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Licorice: A Cautionary Tale of Glycyrrhizin and its Aglycones

From Keli: Hi, my question is about licorice root. I make a tea, that contains licorice root along with Turmeric, ginger, lemon verbena, black pepper, and lemon peel. Once I mix all together, there is about 1/4 tsp of licorice root per 6oz cup being used. My question is, is this a safe amount of licorice root in my tea, if I am not pregnant, nor do I have high blood pressure? The info I have seen about it says that you shouldn’t take licorice tea for longer than 5-6 weeks. If I am drinking this 2-3 times a week, am I at risk of depleting my potassium? Thanks so much for your help, it is appreciated.
Recommendations for licorice root often carry words of caution due to its known mineralocorticoid-like action — in high doses individuals may experience increased extracellular fluid and plasma volume, sodium retention and loss of potassium which leads to hypertension. While that sounds scary (and it is), let’s dial this back a bit then work up to the phytochemistry linked to this warning.
I am be referencing several text books that are listed below.
The common name for licorice is sweetroot and it is a member of the pea family, Fabaceae or Leguminosae. There are 14 licorice species, 10 of which are known to have a sweet root. The most commonly used species in herbal medicine is Glycyrrhiza glabra.
Herbal properties include: bitter, expectorant, laxative, anti-inflammatory, antispasmodic, demulcent, anti-ulcer.
Systems Affected: glandular, digestive and respiratory.
Licorice root has long been revered as a sweetener and a medicinal plant throughout the world. The herb was used by ancient Greeks, Romans, Babylonians, Egyptians and Hindus. It is the most often used herb in TCM (Traditional Chinese Medicine) formulas, serving as a harmonizer or as a primary component. Numerous herbalists have cited the merits of the plant including ancient texts of Divine Husbandsman’s Classics, Hippocrates, Pliny and (slightly more contemporarily) by Culpepper and Mrs. Grieves. Into today, it continues to be a widely used herb with many clinical trials. Licorice is listed among the ‘Monographs on Adaptogens’ in David Winston & Steven Maimes 2007 book, Adaptogens, Herbs for Strength, Stamina, and Stress Relief.
The nutritional profile and phytochemical composition is the basis of your question. Nutritionally, licorice is very high in magnesium, silicone and sodium. Phytochemically, the saponin-like compound, glycyrrhizin is 50 times sweeter than sugar. This saponin-like quality helps the absorption of otherwise poorly absorbed substances (food or drugs). The glycyrrhizin and its aglycones, including glycyrrhizic acid, are responsible for the sodium retention and loss of potassium.
The other properties of licorice can be attributed to its flavonoids and coumarin derivatives. These substances produce the antispasmodic, anti-ulcer and antimicrobial effects of the herb.
The following safety recommendations are provided fortherapeutic dosing of licorice root as a tea:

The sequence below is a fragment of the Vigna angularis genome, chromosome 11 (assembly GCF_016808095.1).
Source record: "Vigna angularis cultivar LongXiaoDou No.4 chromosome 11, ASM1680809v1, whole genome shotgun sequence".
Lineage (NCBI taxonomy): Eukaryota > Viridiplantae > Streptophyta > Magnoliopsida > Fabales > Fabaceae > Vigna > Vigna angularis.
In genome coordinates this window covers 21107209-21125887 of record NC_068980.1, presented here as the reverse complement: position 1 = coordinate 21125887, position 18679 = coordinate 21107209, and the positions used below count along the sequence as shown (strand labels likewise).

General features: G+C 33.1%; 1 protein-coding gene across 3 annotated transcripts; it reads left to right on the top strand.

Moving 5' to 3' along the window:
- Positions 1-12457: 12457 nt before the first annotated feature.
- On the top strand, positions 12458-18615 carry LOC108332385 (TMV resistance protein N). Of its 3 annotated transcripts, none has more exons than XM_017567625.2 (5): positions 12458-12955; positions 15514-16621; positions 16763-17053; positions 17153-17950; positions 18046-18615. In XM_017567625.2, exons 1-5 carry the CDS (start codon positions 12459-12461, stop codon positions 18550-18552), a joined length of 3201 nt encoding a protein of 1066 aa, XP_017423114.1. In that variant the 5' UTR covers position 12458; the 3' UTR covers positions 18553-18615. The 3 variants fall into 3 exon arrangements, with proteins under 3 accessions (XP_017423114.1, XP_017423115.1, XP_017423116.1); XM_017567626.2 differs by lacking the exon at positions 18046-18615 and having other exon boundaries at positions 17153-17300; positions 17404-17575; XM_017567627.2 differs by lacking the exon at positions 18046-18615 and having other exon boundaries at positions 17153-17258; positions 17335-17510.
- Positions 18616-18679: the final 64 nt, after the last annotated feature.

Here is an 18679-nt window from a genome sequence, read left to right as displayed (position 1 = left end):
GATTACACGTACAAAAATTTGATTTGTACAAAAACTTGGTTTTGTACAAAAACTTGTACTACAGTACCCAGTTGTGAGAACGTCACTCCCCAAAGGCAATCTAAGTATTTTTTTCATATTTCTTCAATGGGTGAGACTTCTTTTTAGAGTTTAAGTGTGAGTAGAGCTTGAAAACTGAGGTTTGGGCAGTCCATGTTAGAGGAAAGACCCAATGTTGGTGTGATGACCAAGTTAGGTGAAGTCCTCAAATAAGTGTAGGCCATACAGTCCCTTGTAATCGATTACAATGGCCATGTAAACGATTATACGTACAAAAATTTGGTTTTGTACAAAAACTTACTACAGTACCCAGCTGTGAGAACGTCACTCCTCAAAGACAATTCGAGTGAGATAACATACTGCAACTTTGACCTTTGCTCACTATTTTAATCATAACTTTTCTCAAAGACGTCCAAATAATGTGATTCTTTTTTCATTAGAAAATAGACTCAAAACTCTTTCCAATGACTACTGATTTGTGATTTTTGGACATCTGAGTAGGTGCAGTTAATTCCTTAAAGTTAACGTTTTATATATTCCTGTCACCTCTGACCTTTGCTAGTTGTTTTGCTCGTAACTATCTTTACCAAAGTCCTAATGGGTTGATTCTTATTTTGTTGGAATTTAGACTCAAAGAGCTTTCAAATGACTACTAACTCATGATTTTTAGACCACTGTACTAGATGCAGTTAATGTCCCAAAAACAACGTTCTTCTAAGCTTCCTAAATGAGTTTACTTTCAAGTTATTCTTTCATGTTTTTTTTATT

Commission E (EU): 5 to 15 grams per day, equivalent to 200 to 600 mg glycyrrhizin consumed daily for 4 to 6 weeks. The acceptable daily dosage of glycyrrhizin as a sweetener is 100 mg.
Botanical Safety Handbook (AHPA, US): 1 to 5 grams 3 times daily for up to 6 weeks.
The amount of total triterpenoids and glycosides (including glycyrrhizin) in the licorice root is between 7 to 15%. Based on the ratio provided in the Commission E where 5 g = 200 mg of glycyrrhizin, that correlates to an estimate of 4%.
So how much glycyrrhizin is in your 1/4 teaspoon of ground licorice?
I did not have ground licorice on hand, but I do have slices and many of us are familiar with this form of the herb. The size and thickness of the pieces varies quite a bit. To estimate the gram weight of the average slice of licorice root, I performed a little experiment. Today I weighed 4 separate samplings of 10 slices of licorice root each. The total weight of the 10 pieces were: 3.95, 5.18, 6.14 and 6.6 grams, respectively. If we average the gram weight results, we get an average of 5.45 grams for 10 slices of licorice root; that would make the average slice 0.545 gram.
Therapeutic dosing of 5 to 15 grams would be 10 to 30 slices a day for up to 4-6 weeks.
After all that, I figure, your 1/4 teaspoon may be 1 to 2 slices worth of root. So, estimate 1 gram (1000 mg) then 4% would be 40 mg glycyrrhizin, consumed 2-3 times a week. Your rate of consumption is within the acceptable range as a sweetener. In fact, the licorice in your tea may be facilitating the absorption of the other herbs in your tea or acting as an ‘ambassador’.
The shorter answer is: no you are not near the dosage associated with potassium depletion.
I hope this helps.
Pedersen, M, Nutritional Herbology, 2008
editors: McGuffin, Hobbs, Upton, Goldberg, The American Herb Products Association, Botanical Safety Handbook, 1st edition, 1997editors, Blumenthal, Busse, Goldberg, Gruenwald, Hall, Klein, Riggins & Rister, The Complete German Commission E Monographs, Therapeutic Guide ot Herbal Medicines, 1st edition, 1998Bensky & Gamble, Chinese Herbal Medicine Materia Medica, 2nd edition, 1998
Judith Fox Smith, MS, is the founder of Foxsmyth Herbal, in Stoneham, MA. Judy is a biological research scientist and clinical herbalist. She is the founder and past president of the Eastern PA chapter of American Herbalist Guild, the Herb Gatherers of Lansdale, PA and past Vice President of San Antonio Herb Society. She combines her knowledge of biology and botany with her passion to provide practical herbal and lifestyle recommendations for a holistic balance in today’s techno-driven world.

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